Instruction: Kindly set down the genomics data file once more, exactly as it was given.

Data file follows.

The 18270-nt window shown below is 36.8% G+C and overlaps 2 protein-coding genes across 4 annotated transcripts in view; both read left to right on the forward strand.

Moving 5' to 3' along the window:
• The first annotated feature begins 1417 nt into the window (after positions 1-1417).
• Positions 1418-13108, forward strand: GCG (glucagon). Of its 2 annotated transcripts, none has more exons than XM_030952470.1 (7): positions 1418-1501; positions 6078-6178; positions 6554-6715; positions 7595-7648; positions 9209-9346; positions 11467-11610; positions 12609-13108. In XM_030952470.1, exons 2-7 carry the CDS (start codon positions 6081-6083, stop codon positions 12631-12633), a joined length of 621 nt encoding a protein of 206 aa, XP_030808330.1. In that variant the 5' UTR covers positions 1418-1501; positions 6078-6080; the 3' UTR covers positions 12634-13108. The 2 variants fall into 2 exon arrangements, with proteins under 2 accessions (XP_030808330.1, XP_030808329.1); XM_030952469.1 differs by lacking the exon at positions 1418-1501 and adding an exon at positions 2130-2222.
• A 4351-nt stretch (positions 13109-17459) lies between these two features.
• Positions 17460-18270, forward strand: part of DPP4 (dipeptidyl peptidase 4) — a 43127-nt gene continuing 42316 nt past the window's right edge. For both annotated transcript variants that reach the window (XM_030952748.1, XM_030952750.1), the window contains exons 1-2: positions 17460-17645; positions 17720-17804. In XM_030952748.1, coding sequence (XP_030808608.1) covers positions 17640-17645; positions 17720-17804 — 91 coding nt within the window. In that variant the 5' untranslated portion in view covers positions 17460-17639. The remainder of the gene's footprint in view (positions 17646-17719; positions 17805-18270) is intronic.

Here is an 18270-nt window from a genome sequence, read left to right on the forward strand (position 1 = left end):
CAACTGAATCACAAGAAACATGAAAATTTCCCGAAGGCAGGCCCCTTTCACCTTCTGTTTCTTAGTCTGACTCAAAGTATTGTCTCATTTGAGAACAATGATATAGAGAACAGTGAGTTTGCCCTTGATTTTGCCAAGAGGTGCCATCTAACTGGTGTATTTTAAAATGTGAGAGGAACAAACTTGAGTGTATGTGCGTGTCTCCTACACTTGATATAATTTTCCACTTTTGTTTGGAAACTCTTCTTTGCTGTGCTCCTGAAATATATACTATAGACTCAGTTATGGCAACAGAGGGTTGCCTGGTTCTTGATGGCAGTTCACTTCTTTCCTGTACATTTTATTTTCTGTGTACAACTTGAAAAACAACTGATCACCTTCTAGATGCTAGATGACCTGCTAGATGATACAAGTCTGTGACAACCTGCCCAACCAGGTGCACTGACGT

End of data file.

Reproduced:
The 18270-nt window shown below is 36.8% G+C and overlaps 2 protein-coding genes across 4 annotated transcripts in view; both read left to right on the forward strand.

Moving 5' to 3' along the window:
• The first annotated feature begins 1417 nt into the window (after positions 1-1417).
• Positions 1418-13108, forward strand: GCG (glucagon). Of its 2 annotated transcripts, none has more exons than XM_030952470.1 (7): positions 1418-1501; positions 6078-6178; positions 6554-6715; positions 7595-7648; positions 9209-9346; positions 11467-11610; positions 12609-13108. In XM_030952470.1, exons 2-7 carry the CDS (start codon positions 6081-6083, stop codon positions 12631-12633), a joined length of 621 nt encoding a protein of 206 aa, XP_030808330.1. In that variant the 5' UTR covers positions 1418-1501; positions 6078-6080; the 3' UTR covers positions 12634-13108. The 2 variants fall into 2 exon arrangements, with proteins under 2 accessions (XP_030808330.1, XP_030808329.1); XM_030952469.1 differs by lacking the exon at positions 1418-1501 and adding an exon at positions 2130-2222.
• A 4351-nt stretch (positions 13109-17459) lies between these two features.
• Positions 17460-18270, forward strand: part of DPP4 (dipeptidyl peptidase 4) — a 43127-nt gene continuing 42316 nt past the window's right edge. For both annotated transcript variants that reach the window (XM_030952748.1, XM_030952750.1), the window contains exons 1-2: positions 17460-17645; positions 17720-17804. In XM_030952748.1, coding sequence (XP_030808608.1) covers positions 17640-17645; positions 17720-17804 — 91 coding nt within the window. In that variant the 5' untranslated portion in view covers positions 17460-17639. The remainder of the gene's footprint in view (positions 17646-17719; positions 17805-18270) is intronic.

Here is an 18270-nt window from a genome sequence, read left to right on the forward strand (position 1 = left end):
CAACTGAATCACAAGAAACATGAAAATTTCCCGAAGGCAGGCCCCTTTCACCTTCTGTTTCTTAGTCTGACTCAAAGTATTGTCTCATTTGAGAACAATGATATAGAGAACAGTGAGTTTGCCCTTGATTTTGCCAAGAGGTGCCATCTAACTGGTGTATTTTAAAATGTGAGAGGAACAAACTTGAGTGTATGTGCGTGTCTCCTACACTTGATATAATTTTCCACTTTTGTTTGGAAACTCTTCTTTGCTGTGCTCCTGAAATATATACTATAGACTCAGTTATGGCAACAGAGGGTTGCCTGGTTCTTGATGGCAGTTCACTTCTTTCCTGTACATTTTATTTTCTGTGTACAACTTGAAAAACAACTGATCACCTTCTAGATGCTAGATGACCTGCTAGATGATACAAGTCTGTGACAACCTGCCCAACCAGGTGCACTGACGT